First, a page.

Pretty much everyone I knew growing up had a job. Actually the same job, just at different places and of different strata—teaching.
My Dad is a professor, my mother was a Kindergarten teacher; all their friends and most of my relatives had some university or school connection.
I got a GREAT job soon after college at a fancy NY Advertising Agency—I had decided that a classroom was too small for my outsized sense of my own imagination. I enjoyed every minute of those 15 glamorous years.
And now, here I am with my own business, starting yet another one, and this afternoon, Sruli (ever so lovingly) looked down at me hunched over the computer and said: wow, you really have bags under your eyes.
We were dealt a really bad blow this week and we have been scrambling and stressing and struggling to survive.
Bags? Suitcases I have.
Anyway, he also said I was being remarkably resourceful, and takke I am, and this after I “bitched out” at him for a full four minutes because there is nothing like a setback to make you re-examine your entire life, work, philosophy, and husband.
My old friend Morris said he could never work for somebody else. I could, happily, and I was damn good at it. But I’d be lying if I also didn’t remember that ice-cold fright at being fired, when layoff season rolled around.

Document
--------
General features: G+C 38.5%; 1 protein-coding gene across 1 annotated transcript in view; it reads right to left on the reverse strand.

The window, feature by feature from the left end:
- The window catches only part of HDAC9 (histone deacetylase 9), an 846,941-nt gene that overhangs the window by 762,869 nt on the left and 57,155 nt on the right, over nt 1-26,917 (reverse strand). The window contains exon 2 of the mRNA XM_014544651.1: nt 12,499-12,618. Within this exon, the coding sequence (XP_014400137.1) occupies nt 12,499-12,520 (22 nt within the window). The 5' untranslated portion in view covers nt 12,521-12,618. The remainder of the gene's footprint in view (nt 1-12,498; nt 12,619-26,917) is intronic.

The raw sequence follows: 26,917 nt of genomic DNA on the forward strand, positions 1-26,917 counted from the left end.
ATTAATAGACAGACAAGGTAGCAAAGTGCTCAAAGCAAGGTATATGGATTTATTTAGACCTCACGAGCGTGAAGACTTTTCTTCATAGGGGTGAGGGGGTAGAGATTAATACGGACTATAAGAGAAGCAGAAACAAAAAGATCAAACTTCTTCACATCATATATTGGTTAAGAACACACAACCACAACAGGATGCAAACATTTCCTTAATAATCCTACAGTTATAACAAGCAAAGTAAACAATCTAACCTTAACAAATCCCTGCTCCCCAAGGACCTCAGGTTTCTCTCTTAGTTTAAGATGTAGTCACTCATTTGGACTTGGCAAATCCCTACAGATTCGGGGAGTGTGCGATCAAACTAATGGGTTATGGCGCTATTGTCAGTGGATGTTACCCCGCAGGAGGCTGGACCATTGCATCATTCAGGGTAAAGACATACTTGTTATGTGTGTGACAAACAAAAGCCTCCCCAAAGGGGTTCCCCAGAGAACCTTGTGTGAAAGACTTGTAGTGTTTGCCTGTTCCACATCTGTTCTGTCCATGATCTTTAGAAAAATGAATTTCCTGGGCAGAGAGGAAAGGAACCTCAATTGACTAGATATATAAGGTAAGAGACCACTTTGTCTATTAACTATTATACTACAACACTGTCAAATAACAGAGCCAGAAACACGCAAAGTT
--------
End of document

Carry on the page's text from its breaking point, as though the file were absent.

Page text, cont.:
And not just being fired. Also explaining the Ortho-have-to-leave-early-on-Friday thing. Each time. Finessing the politics. Jockeying. And not being able to say with certainty that you can make it to a family dinner, or home before your little ones’ bedtime.
I remember furiously cursing the red lights on Queens Boulevard because they were robbing me of another few minutes of evening with my little Zachary and Aaron.
Makin’ the Boss happy.
I don’t have that kind of stress anymore (and I don’t have that kind of money anymore, ha!) but the new stress is frankly overwhelming and all my new own-ur-own business friends feel it.
I am my own Boss. And I don’t always make myself happy.
And I still don’t know if it’s “better” to be In Business for yourself or to work for someone else.
Whatever “better” means.
I’ll let you know when I find out.